Despite the Franco-German attempt to harmonize the national interests of European countries, it seems that peripheral European states are left out of the discussion. The asymmetric monetary union is causing issues that require more ambitious mechanisms of risk-sharing to align economic cycles and promote overall stability. Additionally, as clearly acknowledged by the 14 Franco-German economists’, their paper emphasizes the political feasibility of reforms, avoiding proposals which may be unrealistic or politically controversial.

A systematic reform of the EMU framework should however be more ambitious and aim for deeper integration to accomplish financial stability as well as economic growth. Now is the time to be ambitious and forward looking, while Europe is experiencing mild economic growth.

The debate on reforming the EMU underlines the interplay between the economics of constraint and the politics of reform. Over the past years, the weakest Eurozone economies have already implemented economic adjustment programmes to encourage fiscal stability and reduce public debt. Nevertheless, the rigid position of country creditors in the institutional discussion still represents a key veto in the context of risk-sharing reforms. Unfortunately, in light of the recent elections in Europe, no major political change has occurred. Thus, macro-level governance that has led to a piecemeal restructuring of the EMU has not changed, further complicating the chances of reform.

Until the precondition of prior debt restructuring is seriously discussed and synthesized with simultaneous risk-sharing mechanisms, the political feasibility of any compromise between EU member states remains unlikely. The ongoing discussion based solely on national interests increases the perceived distance between European institutions and the public. The recent victories of populist and anti-European parties across Europe show the need for a new constructive approach to reform the EMU in which the requests of core and periphery states are equally considered. The risk otherwise is that yet another opportunity will be missed for European reform, leaving the EMU as an incomplete and imbalanced union in which many European citizens feel they do not belong.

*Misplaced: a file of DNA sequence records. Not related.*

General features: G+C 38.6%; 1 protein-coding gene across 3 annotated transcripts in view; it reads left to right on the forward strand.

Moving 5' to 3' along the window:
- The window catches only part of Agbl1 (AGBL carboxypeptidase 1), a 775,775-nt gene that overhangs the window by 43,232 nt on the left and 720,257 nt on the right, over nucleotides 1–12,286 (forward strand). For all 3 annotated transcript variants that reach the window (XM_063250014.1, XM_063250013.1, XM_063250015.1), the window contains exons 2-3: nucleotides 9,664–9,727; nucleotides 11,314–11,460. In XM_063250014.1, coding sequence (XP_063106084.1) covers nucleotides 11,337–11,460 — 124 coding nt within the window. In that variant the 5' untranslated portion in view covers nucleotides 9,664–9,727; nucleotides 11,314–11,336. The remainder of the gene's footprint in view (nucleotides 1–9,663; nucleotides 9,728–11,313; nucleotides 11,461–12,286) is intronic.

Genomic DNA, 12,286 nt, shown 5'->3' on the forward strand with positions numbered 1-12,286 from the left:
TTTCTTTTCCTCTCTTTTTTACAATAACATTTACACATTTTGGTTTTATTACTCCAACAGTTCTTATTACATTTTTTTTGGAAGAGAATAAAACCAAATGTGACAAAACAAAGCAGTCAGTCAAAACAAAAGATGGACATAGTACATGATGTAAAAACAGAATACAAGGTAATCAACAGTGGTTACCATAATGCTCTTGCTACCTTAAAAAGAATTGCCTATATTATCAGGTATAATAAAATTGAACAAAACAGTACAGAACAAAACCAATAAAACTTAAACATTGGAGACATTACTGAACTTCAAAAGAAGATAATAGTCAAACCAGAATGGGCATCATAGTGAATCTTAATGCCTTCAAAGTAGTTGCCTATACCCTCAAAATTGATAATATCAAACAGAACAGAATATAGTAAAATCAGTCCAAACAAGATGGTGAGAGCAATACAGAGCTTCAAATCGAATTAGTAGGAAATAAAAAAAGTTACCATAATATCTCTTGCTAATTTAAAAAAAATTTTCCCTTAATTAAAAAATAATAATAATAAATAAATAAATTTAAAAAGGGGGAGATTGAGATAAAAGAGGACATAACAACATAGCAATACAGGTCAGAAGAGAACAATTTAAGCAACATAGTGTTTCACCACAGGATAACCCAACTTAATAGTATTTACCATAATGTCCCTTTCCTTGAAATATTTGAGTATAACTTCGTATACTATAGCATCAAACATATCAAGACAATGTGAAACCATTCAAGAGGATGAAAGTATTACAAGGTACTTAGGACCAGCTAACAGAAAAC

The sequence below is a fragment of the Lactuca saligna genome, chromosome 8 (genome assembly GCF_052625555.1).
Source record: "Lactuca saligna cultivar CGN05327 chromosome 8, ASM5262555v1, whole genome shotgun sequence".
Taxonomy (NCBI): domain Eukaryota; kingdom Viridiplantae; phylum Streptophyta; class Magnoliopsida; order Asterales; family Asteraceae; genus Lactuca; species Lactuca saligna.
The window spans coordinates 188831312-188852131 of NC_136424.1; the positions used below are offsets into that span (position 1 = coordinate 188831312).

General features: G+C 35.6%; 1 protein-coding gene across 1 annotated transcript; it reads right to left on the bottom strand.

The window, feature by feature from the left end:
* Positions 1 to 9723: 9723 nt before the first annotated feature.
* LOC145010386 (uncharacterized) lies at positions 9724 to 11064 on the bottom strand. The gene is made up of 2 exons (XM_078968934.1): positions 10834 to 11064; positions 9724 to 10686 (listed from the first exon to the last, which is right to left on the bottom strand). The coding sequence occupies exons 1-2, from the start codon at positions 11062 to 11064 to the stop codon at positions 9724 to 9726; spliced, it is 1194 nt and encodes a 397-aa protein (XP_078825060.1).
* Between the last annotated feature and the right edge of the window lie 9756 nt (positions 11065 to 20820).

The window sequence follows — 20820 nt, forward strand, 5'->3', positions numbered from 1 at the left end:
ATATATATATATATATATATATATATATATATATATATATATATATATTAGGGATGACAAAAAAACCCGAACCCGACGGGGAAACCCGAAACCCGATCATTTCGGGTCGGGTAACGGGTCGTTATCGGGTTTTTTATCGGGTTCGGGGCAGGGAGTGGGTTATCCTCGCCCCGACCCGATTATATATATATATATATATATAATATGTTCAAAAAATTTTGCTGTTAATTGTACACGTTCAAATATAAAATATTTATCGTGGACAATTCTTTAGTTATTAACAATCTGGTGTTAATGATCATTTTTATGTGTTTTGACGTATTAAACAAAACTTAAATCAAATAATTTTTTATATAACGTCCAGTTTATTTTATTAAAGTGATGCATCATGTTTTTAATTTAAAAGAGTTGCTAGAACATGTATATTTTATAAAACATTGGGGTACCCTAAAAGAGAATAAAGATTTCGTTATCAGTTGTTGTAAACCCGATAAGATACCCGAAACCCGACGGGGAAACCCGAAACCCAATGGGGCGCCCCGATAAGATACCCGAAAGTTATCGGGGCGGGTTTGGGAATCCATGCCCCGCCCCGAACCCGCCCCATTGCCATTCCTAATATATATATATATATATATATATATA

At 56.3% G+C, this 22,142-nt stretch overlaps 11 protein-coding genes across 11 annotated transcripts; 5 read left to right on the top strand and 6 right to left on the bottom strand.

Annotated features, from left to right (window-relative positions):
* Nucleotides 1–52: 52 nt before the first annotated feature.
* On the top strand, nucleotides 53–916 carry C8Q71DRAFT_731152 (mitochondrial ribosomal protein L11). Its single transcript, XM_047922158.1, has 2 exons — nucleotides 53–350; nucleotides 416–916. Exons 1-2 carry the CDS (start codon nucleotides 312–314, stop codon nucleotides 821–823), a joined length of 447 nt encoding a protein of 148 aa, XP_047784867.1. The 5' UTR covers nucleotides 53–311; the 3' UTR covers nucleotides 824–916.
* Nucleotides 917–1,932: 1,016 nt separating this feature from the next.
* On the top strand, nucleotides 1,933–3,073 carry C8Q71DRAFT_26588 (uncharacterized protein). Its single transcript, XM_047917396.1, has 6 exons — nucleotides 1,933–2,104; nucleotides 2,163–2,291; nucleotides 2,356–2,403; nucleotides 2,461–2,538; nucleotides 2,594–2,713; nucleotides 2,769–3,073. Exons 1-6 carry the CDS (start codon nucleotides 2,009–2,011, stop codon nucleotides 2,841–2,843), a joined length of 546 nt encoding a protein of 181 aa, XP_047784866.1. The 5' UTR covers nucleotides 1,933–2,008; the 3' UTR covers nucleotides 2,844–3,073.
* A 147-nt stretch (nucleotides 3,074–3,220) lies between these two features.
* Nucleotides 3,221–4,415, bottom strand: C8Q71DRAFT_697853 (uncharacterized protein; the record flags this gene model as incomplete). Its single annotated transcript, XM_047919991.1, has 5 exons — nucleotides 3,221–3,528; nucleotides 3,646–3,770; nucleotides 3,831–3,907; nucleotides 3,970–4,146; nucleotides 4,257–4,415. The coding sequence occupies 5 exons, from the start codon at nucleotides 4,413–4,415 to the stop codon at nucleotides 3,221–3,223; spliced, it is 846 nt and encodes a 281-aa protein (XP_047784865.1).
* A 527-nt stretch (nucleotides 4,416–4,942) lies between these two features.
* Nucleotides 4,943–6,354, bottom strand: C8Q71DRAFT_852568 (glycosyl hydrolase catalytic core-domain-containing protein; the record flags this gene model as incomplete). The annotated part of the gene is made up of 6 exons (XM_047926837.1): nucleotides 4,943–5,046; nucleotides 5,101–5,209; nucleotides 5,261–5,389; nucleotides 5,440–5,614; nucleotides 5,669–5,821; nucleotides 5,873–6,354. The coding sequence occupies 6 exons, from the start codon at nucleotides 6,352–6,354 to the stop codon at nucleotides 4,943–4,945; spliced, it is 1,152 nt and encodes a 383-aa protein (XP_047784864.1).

* Nicola Bilotta is Junior Researcher at the Istituto Affari Internazionali (IAI).

[1] Jean-Claude Juncker et al., Completing Europe’s Economic and Monetary Union (Five president’s report), 22 June 2015,!cY66kX.

[2] European Commission, Reflection Paper on the Deepening of the Economic and Monetary Union (COM/2017/291), 31 May 2017,

[3] Agnés Bénassy-Quéré et al., “Reconciling Risk Sharing with Market Discipline: A Constructive Approach to Euro Area Reform”, in CEPR Policy Insights, No. 91 (January 2018),

[4] Marcello Messori and Stefano Micossi, “Counterproductive Proposals on Euro Area Reform by French and German Economists”, in CEPS Policy Insights, No. 2018/04 (February 2018),

[5] Wolfgang Schäuble, Non-paper for Paving the Way towards a Stability Union, 10 October 2017,

[6] Stefano Micossi, “The Crux of Disagreement on Euro Area Reform”, in VoxEU, 5 April 2018,

[7] Marcello Minenna, “Why ESBies Won’t Solve the Euro Area’s Problems”, in FT Alphaville, 25 April 2017,

[8] Jean Pisani-Ferry and Jeromin Zettelmeyer, “Messori and Micossi’s Reading of the Franco-German 7+7 Paper is a Misrepresentation”, in CEPS Commentaries, 19 February 2018,

Dati bibliografici: 
Roma, IAI, aprile 2018, 4 p.